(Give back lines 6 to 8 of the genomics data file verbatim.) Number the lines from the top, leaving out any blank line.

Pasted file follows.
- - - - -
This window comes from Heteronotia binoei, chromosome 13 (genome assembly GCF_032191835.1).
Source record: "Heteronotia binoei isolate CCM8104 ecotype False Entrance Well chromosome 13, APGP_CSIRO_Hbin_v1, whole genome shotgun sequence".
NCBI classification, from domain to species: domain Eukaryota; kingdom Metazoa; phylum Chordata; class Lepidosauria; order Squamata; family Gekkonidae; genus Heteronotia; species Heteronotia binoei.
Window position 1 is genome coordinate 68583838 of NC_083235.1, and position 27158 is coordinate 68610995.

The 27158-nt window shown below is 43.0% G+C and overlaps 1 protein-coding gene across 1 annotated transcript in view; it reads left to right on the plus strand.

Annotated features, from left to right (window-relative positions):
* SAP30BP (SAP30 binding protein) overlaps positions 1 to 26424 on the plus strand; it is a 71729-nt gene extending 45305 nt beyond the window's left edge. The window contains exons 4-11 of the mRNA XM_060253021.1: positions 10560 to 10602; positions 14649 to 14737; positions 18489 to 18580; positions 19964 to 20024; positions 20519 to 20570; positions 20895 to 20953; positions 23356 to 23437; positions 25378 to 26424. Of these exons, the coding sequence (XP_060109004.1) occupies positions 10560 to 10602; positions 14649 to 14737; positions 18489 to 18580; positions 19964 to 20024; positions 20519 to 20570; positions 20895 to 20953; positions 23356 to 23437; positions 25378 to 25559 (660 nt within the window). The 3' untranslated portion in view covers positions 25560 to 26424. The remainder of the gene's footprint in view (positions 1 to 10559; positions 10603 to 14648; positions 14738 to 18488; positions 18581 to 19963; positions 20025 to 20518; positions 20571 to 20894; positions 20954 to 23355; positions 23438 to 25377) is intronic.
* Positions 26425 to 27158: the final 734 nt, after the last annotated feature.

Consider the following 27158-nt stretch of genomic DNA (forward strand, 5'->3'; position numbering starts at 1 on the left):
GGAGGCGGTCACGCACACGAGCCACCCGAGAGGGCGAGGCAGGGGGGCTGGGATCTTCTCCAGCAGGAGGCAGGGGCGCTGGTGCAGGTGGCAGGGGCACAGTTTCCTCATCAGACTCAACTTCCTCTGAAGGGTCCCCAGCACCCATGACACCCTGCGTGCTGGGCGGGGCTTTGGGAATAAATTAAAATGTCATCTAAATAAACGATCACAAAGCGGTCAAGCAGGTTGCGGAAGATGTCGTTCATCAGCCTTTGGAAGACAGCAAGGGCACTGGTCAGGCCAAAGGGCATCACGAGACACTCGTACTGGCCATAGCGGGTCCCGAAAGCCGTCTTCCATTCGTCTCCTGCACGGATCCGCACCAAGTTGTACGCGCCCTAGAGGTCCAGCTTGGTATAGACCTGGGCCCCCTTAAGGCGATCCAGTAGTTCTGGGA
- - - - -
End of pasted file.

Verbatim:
Annotated features, from left to right (window-relative positions):
* SAP30BP (SAP30 binding protein) overlaps positions 1 to 26424 on the plus strand; it is a 71729-nt gene extending 45305 nt beyond the window's left edge. The window contains exons 4-11 of the mRNA XM_060253021.1: positions 10560 to 10602; positions 14649 to 14737; positions 18489 to 18580; positions 19964 to 20024; positions 20519 to 20570; positions 20895 to 20953; positions 23356 to 23437; positions 25378 to 26424. Of these exons, the coding sequence (XP_060109004.1) occupies positions 10560 to 10602; positions 14649 to 14737; positions 18489 to 18580; positions 19964 to 20024; positions 20519 to 20570; positions 20895 to 20953; positions 23356 to 23437; positions 25378 to 25559 (660 nt within the window). The 3' untranslated portion in view covers positions 25560 to 26424. The remainder of the gene's footprint in view (positions 1 to 10559; positions 10603 to 14648; positions 14738 to 18488; positions 18581 to 19963; positions 20025 to 20518; positions 20571 to 20894; positions 20954 to 23355; positions 23438 to 25377) is intronic.
* Positions 26425 to 27158: the final 734 nt, after the last annotated feature.